Wednesday, September 15, 2010

Joe Puryear Images

I've created a new photography website for my images. Check it out at This will officially replace CascadeImages for displaying my images. While this is going to be a work in progress, right now you can check out many of my recent images from climbing trips to Nepal and some of my favorite Alaskan pics. All of the images are for sale and easily purchased in a variety of formats. The images are professionally printed by Bay Photo Lab. I hope you enjoy my work.

Tuesday, September 07, 2010

2010 Labuche Kang Expedition

David and I are once again headed back to the Himalaya. For our latest adventure we will be exploring the remote Labuche Kang Massif in Tibet. The range centers around the highest peak Labuche Kang (7,367 meters, 24,170 feet), which has had once ascent via the West Ridge in 1987 by a Tibetan-Japanese expedition. Nearby are a few more 7,000-meter peaks and many peaks in the high 6,000-meters. Many of these peaks are unclimbed. This little-known range has had only three documented expeditions.

Our plan is to head into the south side of Labuche Kang (aka Lapche Kang, Lobuche Kang, Choksiam) and make our way to below the giant south faces of the massif, where likely no foreign expedition has ever explored.

We'll be posting regular updates on our Climb Tibet Blog:, so come back often and check on our progress.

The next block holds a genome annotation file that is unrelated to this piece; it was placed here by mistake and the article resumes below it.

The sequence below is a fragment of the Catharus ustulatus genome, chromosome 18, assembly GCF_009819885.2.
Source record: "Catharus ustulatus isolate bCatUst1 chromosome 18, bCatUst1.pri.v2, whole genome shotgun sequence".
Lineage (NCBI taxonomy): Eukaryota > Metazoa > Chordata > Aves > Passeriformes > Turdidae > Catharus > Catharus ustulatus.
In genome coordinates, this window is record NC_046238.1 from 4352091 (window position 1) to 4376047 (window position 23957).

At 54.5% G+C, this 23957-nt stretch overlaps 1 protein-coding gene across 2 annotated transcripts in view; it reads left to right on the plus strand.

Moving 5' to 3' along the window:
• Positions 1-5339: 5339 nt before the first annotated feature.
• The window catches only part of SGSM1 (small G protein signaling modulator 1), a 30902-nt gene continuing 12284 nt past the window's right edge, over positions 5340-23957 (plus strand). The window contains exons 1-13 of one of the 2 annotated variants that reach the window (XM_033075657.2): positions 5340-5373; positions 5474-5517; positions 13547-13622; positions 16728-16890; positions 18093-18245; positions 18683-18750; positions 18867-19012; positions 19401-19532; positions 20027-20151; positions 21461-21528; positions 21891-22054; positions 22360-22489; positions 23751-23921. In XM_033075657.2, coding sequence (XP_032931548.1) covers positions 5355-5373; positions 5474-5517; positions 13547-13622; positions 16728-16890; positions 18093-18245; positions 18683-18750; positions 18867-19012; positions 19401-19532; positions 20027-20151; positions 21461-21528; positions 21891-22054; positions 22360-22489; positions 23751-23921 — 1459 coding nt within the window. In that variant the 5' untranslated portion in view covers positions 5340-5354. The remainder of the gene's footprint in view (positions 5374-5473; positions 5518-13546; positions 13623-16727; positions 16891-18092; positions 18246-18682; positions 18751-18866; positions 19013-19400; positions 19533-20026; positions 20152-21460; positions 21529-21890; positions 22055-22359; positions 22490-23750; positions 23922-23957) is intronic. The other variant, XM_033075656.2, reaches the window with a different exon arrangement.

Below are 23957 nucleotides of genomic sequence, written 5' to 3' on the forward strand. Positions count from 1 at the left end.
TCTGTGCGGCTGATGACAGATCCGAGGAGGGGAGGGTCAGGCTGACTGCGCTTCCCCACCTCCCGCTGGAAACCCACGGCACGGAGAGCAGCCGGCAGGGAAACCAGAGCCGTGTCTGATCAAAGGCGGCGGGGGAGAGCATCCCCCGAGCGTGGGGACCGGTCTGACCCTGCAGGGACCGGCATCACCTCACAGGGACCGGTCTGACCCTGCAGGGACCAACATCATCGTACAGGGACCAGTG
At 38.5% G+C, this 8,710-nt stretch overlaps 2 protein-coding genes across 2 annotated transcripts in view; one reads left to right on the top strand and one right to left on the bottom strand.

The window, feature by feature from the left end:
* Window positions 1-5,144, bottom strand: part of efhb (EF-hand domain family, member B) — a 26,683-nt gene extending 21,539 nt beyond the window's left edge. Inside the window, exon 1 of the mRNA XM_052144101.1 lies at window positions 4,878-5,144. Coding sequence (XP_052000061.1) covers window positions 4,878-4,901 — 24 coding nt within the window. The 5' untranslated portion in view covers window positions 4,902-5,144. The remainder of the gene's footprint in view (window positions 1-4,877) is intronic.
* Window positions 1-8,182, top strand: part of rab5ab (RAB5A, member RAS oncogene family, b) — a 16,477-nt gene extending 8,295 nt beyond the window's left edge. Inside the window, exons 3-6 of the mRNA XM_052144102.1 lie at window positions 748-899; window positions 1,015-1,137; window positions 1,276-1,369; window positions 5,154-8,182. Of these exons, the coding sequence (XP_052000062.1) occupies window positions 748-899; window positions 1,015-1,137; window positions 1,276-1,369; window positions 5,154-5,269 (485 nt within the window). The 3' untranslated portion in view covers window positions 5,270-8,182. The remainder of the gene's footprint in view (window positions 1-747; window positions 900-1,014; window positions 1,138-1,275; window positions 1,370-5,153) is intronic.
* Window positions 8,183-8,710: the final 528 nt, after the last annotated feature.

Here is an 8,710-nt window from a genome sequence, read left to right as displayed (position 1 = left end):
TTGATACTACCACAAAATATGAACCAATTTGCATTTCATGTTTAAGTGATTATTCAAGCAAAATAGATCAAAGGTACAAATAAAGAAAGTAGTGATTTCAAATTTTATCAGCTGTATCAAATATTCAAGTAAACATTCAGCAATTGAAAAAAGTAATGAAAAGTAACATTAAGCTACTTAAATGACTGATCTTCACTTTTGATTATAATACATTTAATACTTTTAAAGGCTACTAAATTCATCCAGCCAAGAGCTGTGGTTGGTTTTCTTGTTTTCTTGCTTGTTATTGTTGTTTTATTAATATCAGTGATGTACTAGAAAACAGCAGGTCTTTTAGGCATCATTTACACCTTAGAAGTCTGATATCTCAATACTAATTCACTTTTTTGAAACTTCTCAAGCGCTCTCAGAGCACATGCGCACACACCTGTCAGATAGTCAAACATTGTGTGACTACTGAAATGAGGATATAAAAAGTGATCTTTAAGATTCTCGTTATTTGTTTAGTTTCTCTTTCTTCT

Thursday, June 17, 2010

Puryear Picks - Alpine Gear Reviews

Check out my new blog:'m going to start blogging reviews about my favorite climbing gear, clothing, and other accessories that I use in the mountains. You won't necessarily find reviews of the latest and greatest equipment. I'm more interested in the gear that has stood the test of time for me and has worked to successfully get me up big climbs. Check it out and let me know what you think. This will definitely by an evolving process and more content will be added regularly. Read here for my first review of the Petzl Meteor III helmet.

Tuesday, May 04, 2010

2010 GORE-TEX® Brand Shipton-Tilman Grant

A humongous thanks goes out to W. L. Gore & Associates for awarding David Gottlieb and I a 2010 GORE-TEX® Brand Shipton-Tilman Grant for our upcoming climb in Tibet this fall. This is a true honor for us to receive this award and to be part of an amazing tradition that Gore has upheld for 20 years!